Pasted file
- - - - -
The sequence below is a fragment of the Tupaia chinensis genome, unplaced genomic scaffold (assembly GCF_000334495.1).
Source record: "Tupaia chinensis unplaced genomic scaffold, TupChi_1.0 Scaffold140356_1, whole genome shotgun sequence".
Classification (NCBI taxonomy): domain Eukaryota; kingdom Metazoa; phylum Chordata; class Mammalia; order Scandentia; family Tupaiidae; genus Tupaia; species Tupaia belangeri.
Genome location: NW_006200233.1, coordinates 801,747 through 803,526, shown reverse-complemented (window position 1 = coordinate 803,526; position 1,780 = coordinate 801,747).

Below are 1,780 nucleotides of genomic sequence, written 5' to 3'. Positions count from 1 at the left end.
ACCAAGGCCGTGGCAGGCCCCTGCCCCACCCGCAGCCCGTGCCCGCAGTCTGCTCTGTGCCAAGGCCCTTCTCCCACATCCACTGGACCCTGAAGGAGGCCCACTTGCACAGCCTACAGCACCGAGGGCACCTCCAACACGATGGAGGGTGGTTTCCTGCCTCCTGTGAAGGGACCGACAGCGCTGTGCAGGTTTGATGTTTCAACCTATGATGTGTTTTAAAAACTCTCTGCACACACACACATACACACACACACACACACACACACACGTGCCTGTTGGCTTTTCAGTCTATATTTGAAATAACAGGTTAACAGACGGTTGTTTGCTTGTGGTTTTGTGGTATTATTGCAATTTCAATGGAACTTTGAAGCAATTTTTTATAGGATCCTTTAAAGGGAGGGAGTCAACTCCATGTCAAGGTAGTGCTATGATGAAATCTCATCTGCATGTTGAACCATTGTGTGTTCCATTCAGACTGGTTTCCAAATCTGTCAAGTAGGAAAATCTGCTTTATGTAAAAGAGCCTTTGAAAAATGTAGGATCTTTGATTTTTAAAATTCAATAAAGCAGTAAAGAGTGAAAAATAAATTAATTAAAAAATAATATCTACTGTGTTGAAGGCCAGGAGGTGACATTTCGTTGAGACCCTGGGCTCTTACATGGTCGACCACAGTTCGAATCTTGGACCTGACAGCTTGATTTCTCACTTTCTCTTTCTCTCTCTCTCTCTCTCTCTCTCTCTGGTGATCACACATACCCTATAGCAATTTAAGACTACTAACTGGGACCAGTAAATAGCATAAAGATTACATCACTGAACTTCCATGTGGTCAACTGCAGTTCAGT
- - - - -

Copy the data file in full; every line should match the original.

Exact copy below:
The sequence below is a fragment of the Tupaia chinensis genome, unplaced genomic scaffold (assembly GCF_000334495.1).
Source record: "Tupaia chinensis unplaced genomic scaffold, TupChi_1.0 Scaffold140356_1, whole genome shotgun sequence".
Classification (NCBI taxonomy): domain Eukaryota; kingdom Metazoa; phylum Chordata; class Mammalia; order Scandentia; family Tupaiidae; genus Tupaia; species Tupaia belangeri.
Genome location: NW_006200233.1, coordinates 801,747 through 803,526, shown reverse-complemented (window position 1 = coordinate 803,526; position 1,780 = coordinate 801,747).

Below are 1,780 nucleotides of genomic sequence, written 5' to 3'. Positions count from 1 at the left end.
ACCAAGGCCGTGGCAGGCCCCTGCCCCACCCGCAGCCCGTGCCCGCAGTCTGCTCTGTGCCAAGGCCCTTCTCCCACATCCACTGGACCCTGAAGGAGGCCCACTTGCACAGCCTACAGCACCGAGGGCACCTCCAACACGATGGAGGGTGGTTTCCTGCCTCCTGTGAAGGGACCGACAGCGCTGTGCAGGTTTGATGTTTCAACCTATGATGTGTTTTAAAAACTCTCTGCACACACACACATACACACACACACACACACACACACACGTGCCTGTTGGCTTTTCAGTCTATATTTGAAATAACAGGTTAACAGACGGTTGTTTGCTTGTGGTTTTGTGGTATTATTGCAATTTCAATGGAACTTTGAAGCAATTTTTTATAGGATCCTTTAAAGGGAGGGAGTCAACTCCATGTCAAGGTAGTGCTATGATGAAATCTCATCTGCATGTTGAACCATTGTGTGTTCCATTCAGACTGGTTTCCAAATCTGTCAAGTAGGAAAATCTGCTTTATGTAAAAGAGCCTTTGAAAAATGTAGGATCTTTGATTTTTAAAATTCAATAAAGCAGTAAAGAGTGAAAAATAAATTAATTAAAAAATAATATCTACTGTGTTGAAGGCCAGGAGGTGACATTTCGTTGAGACCCTGGGCTCTTACATGGTCGACCACAGTTCGAATCTTGGACCTGACAGCTTGATTTCTCACTTTCTCTTTCTCTCTCTCTCTCTCTCTCTCTCTCTGGTGATCACACATACCCTATAGCAATTTAAGACTACTAACTGGGACCAGTAAATAGCATAAAGATTACATCACTGAACTTCCATGTGGTCAACTGCAGTTCAGT